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Dot by Peter H. Reynolds
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Dot (original 2003; edition 2004)

by Peter H. Reynolds

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1,6442334,383 (4.52)11
Member:thuvan0301
Title:Dot
Authors:Peter H. Reynolds
Info:Walker Childrens Paperbacks (2004), Paperback
Collections:Your library
Rating:****
Tags:easy, teacher, creativity, encouragement, gr. k-3

Work details

The Dot by Peter H. Reynolds (2003)

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English (232)  Dutch (1)  All (233)
Showing 1-5 of 232 (next | show all)
This book is about a little girl who thinks she is not an artist. The teacher encourages her to try, so she just puts a dot on the paper and signs it. She is very encouraged when she sees the dot hanging in the teacher's office. This is a great book to teach about creativity. It is also good to teach about the power of trying your best rather than focusing on being perfect.
  Jordan.Francies | Dec 3, 2016 |
The biggest point of this story is that art doesnt have to look perfect to be art and you dont have to be super duper talented to be a great artist. Design whatever you want, sign it, and hang it up on the wall and you have created a masterpiece! Best for 3-5 year olds.
  MeganMcCullough | Dec 1, 2016 |
The Dot is about a young girl who hates art because she feels she isn't good at it. However, when her teacher appreciates something the girl did just so the teacher would leave her alone something sparks the young girls interest to do better. Personality that helps Develop feelings of self-worth and self-esteem.
  Jorden96thomas | Nov 30, 2016 |
A little girl says she can't draw, and only paints a dot for her art class. Pushed by her teachers friendly competitiveness she goes on to making many masterpieces. This helps children learn that they should always try something instead of saying they are not good at a particular activity. Appropriate for ages 4-7. Strong in personality development.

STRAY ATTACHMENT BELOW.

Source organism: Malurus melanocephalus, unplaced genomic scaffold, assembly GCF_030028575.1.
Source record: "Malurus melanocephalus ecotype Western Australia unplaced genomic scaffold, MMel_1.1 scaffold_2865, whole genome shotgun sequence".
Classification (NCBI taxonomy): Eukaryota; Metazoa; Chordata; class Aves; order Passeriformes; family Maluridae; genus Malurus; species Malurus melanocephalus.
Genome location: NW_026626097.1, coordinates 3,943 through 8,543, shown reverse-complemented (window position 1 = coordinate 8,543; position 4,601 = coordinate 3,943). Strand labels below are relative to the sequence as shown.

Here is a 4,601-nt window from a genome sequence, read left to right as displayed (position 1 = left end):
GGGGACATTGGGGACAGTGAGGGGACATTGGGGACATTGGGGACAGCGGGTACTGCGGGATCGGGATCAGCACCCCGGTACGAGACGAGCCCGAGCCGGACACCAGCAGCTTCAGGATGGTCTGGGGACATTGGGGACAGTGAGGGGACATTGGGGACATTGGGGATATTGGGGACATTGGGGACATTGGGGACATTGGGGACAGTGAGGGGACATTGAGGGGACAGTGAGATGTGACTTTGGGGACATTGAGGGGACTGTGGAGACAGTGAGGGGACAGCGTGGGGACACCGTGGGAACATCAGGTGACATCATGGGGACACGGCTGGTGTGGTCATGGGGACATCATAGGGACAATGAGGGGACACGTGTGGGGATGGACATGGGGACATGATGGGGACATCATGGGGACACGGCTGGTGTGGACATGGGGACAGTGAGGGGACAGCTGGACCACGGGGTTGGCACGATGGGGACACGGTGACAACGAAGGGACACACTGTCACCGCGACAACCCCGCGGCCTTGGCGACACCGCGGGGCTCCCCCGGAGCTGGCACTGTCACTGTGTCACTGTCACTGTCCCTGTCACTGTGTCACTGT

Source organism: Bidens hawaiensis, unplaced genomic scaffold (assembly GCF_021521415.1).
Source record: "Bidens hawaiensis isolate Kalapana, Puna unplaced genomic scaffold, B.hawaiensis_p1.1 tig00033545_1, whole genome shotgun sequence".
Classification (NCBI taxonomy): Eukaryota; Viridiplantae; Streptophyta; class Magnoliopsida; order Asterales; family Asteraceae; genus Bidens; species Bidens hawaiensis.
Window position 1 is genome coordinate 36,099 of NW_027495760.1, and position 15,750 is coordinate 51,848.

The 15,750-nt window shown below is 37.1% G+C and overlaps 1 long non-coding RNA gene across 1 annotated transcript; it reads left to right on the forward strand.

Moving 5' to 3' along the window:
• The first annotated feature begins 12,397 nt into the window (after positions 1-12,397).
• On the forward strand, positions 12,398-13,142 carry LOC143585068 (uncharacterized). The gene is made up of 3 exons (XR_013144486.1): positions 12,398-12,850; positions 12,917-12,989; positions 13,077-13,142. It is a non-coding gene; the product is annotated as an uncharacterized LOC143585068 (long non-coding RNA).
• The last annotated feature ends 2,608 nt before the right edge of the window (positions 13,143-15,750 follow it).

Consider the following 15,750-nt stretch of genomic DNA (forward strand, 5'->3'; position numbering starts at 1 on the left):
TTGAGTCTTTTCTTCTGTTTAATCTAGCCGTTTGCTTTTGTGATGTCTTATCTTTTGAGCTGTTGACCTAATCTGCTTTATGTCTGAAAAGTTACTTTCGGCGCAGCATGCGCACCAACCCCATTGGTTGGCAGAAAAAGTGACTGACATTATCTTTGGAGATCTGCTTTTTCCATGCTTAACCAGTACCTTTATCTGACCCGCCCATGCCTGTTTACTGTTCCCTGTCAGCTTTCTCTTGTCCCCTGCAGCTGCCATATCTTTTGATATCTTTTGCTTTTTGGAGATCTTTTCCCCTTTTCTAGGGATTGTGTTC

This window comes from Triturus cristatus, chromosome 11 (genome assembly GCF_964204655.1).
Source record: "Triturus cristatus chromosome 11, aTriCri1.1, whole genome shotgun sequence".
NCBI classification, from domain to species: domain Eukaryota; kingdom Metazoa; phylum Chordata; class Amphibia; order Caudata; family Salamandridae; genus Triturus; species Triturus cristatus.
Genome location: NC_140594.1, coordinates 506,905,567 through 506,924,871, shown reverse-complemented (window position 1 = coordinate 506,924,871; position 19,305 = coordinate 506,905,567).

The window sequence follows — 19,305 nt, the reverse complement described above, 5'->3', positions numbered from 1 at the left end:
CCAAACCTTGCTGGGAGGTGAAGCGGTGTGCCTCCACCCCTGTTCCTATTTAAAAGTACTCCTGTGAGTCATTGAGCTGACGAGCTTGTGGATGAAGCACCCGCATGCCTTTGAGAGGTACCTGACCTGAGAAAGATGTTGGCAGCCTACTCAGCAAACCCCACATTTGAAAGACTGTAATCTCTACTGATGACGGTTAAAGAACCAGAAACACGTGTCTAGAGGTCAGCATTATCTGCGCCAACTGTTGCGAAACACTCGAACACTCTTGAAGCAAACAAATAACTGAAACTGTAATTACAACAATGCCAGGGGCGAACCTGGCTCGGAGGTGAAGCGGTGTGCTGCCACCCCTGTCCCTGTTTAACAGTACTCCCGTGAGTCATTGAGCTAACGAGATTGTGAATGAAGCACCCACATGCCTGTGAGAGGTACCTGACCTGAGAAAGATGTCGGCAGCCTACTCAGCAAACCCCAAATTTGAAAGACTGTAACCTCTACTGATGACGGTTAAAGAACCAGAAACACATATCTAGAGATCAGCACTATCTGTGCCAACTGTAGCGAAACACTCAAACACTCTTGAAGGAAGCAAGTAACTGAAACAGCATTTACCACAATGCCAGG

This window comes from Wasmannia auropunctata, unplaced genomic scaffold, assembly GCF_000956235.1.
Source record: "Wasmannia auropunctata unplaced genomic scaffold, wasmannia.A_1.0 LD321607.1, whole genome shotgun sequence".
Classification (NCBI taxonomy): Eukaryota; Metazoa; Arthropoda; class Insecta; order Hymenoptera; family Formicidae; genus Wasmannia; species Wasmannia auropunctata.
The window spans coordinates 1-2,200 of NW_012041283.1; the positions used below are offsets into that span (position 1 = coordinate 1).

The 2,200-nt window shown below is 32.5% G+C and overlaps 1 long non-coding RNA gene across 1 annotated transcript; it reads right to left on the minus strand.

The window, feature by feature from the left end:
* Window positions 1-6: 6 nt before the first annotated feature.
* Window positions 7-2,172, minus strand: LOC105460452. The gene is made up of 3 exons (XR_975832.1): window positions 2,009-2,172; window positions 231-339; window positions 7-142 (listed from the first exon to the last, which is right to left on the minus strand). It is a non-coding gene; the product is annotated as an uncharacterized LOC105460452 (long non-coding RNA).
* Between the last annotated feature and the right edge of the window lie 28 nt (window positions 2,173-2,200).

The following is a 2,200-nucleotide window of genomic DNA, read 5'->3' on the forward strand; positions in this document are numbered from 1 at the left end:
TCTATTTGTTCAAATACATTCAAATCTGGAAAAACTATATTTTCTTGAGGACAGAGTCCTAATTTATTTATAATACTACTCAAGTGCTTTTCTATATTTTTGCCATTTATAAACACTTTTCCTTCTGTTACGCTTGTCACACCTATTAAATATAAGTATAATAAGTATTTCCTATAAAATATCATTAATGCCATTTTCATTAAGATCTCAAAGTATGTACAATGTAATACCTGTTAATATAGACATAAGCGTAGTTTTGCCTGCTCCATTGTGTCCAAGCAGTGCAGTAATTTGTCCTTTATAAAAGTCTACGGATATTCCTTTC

victoriaarevalo | Nov 30, 2016 |
The Dot is a story about a little girl named Vashti. She struggles in art class and doesn’t think she is a good painter. Her teacher recommends that all she do is put a marking I her paper, and then sign her name. She does this reluctantly and then leaves. The next day when she comes into class she is astonished to see that her art work has been framed in a swirly gold frame. Determined to outdo this dot, she gets more paper and just starts to draw different dots all over her paper. One of her classmates sees this and comments about how good of an artist she is. Noticing that her classmate was don about his own work, she told him to draw a dot and then told him sign his name. She helped him realize that he could be a great artist! This book promotes self-esteem and self-concept in personality development. The illustrations for this book are semi-realistic and flow well with the text of the story. I would recommend this book for ages 4-6.
This book came from the Pierce College Library. ( )
  CourtneyLBanks | Nov 29, 2016 |
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Epigraph
Dedication
Dedicated to Mr. Matson, my 7th grade math teacher, who dared me to "make my mark."
First words
Art class was over, but Vashti sat glued to her chair.
Quotations
"Hmmph! I can make a better dot than THAT!
Last words
Disambiguation notice
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Amazon.com Amazon.com Review (ISBN 0763619612, Hardcover)

A frustrated grade school artist, Vashti sits slumped over her blank piece of paper at the end of art class. "I just CAN'T draw!" she tells her teacher. Her teacher first uses wit, then subtle yet clever encouragement to inspire her student to go beyond her insecurities and become, in the words of a younger boy who "can’t" draw either, "a really great artist."

Peter H. Reynolds crafts a quiet, pleasing story in The Dot--one that will strike a chord with children who have outgrown the self-assurance of kindergarten and begun to doubt their own greatness. His marvelous watercolor, ink, and, yes, tea illustrations are appealing in a Quentin Blakey way, especially as Vashti begins to go wild with her dots. The delightfully open-ended conclusion will have readers of all ages contemplating how they can make their own mark in the world. Highly recommended. (Ages 5 to 9) --Emilie Coulter

(retrieved from Amazon Thu, 12 Mar 2015 18:07:36 -0400)

(see all 3 descriptions)

Vashti believes that she cannot draw, but her art teacher's encouragement leads her to change her mind.

(summary from another edition)

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Candlewick Press

An edition of this book was published by Candlewick Press.

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